When antibody tests first showed up on the U.S. market in early March, the FDA’s rules were relatively loose, especially compared to its strict regulations that controversially held up diagnostic testing in the early days of the pandemic. The FDA’s early rules allowed vendors to sell their antibody tests as long as they self-vetted their product, which naturally opened the door to fraudulent tests.

Now, the FDA is now cracking down on antibody tests. New rules announced on May 4 stated that vendors “must apply for emergency FDA authorization for the test within 10 days of the rules change, or within 10 days of notifying FDA of the intent to sell new tests.” Emergency use authorization allows a product to be fast-tracked to market with less vetting in the case of emergencies, like a global pandemic. On May 21, the FDA named 27 antibody tests that could no longer be sold because the companies that made them didn’t comply with the new rules. The list of companies originally authorized to sell the tests numbered over 200.

There’s a handy table on the FDA website of antibody tests (also called “serology tests”) that have received Emergency Use Authorization. It currently lists 13 tests.

Details about the tests include the FDA’s estimates of each test’s sensitivity and specificity. They also include useful metrics called positive predictive value (PPV) and negative predictive value (NPV), which the FDA calculates by rolling together sensitivity, specificity, and an assumption about prevalence. They’re basically making an attempt to combine all these factors into a single rating that tells you whether a positive result really means you have antibodies (PPV) and whether a negative result really means you don’t (NPV). But keep in mind that the actual prevalence of your area matters a lot — and varies widely. There is no single resource that provides prevalence data for specific regions, so your local health department likely has the most reliable information on Covid-19 prevalence in your area.

If you’re looking for an antibody test to take, it’s definitely worth looking through the details on each test, but below are some highlights. Notably, there are no tests that have both 100% PPV and 100% NPV — which perhaps goes to show how hard it is to get both specificity and sensitivity right. And yes, the test names are a mouthful!

High PPV. Several tests got a score of 100% at 5% prevalence, which means that if you get a positive result from any of these tests and you live in a place where prevalence is 5%, you can be confident that you actually do have antibodies.

  • Mount Sinai Hospital’s Clinical Laboratory COVID-19 ELISA Antibody Test
  • Ortho-Clinical Diagnostics’ VITROS Anti-SARS-CoV-2 IgG test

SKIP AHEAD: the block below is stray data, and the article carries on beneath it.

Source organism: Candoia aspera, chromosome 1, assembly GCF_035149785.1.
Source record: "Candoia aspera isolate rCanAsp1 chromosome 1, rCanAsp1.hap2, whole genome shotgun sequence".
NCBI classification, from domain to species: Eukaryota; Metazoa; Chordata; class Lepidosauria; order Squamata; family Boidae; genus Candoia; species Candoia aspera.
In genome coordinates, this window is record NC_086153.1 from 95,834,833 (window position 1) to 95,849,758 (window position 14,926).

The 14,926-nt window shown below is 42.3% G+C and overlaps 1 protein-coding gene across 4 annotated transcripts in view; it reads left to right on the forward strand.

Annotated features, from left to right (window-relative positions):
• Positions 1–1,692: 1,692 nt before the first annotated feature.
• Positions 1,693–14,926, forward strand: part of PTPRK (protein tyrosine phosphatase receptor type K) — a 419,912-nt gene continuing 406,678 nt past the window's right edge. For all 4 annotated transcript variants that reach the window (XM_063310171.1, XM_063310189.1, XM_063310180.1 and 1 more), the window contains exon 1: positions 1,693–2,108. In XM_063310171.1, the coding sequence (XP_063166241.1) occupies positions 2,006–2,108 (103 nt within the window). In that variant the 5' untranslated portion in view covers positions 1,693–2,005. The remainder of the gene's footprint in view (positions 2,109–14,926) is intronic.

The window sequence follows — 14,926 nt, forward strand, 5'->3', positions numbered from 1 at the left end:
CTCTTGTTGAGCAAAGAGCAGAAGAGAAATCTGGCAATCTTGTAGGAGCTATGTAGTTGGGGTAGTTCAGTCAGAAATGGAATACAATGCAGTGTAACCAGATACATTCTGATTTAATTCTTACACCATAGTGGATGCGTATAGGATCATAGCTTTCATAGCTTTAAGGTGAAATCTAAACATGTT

• Ortho-Clinical Diagnostics’ VITROS Immunodiagnostic Products Anti-SARS-CoV-2 Total Reagent Pack and Calibrator

High NPV. Some tests got a score of 100% at 5% prevalence, which means that if you get a negative result from any of these tests and you live somewhere with a prevalence of 5%, you can be confident that you really do not have antibodies.

  • Abbott’s Alinity i SARS-CoV-2 IgG
  • Abbott Architect SARS-CoV-2 IgG
  • Ortho-Clinical Diagnostics VITROS Immunodiagnostic Products Anti-SARS-CoV-2 Total Reagent Pack and Calibrator
  • Roche Elecsys Anti-SARS-CoV-2

What to do if you haven’t had symptoms

Given the varying accuracy of antibody tests and their dependence on widely varying prevalence, you’re probably wondering: Should I get an antibody test? It may be especially perplexing for people who haven’t had symptoms and are wondering whether they were sick without even knowing it.

But perhaps the better question is: What are you going to do with your antibody test results?

Even if we assume 100% accuracy, an antibody test result still can’t tell you if you’re in the clear and can’t get Covid-19 again. In April, the WHO said it did not recommend the use of antibody test results for patient care, and it hasn’t updated its guidance since.

What getting tested can do is help satisfy your curiosity about whether you were sick in the past — as long you can stomach the potential that the results might be wrong. Although cities are reopening across the country, an important thing to keep in mind if you’re thinking about getting tested is that going outside anywhere — especially to a doctor’s office where sick people are walking in and out — still carries some risk, since the virus hasn’t been eliminated in the United States. Especially if you venture outside, hand-washing, mask-wearing, and social distancing remain as important now as they did at the beginning of the pandemic.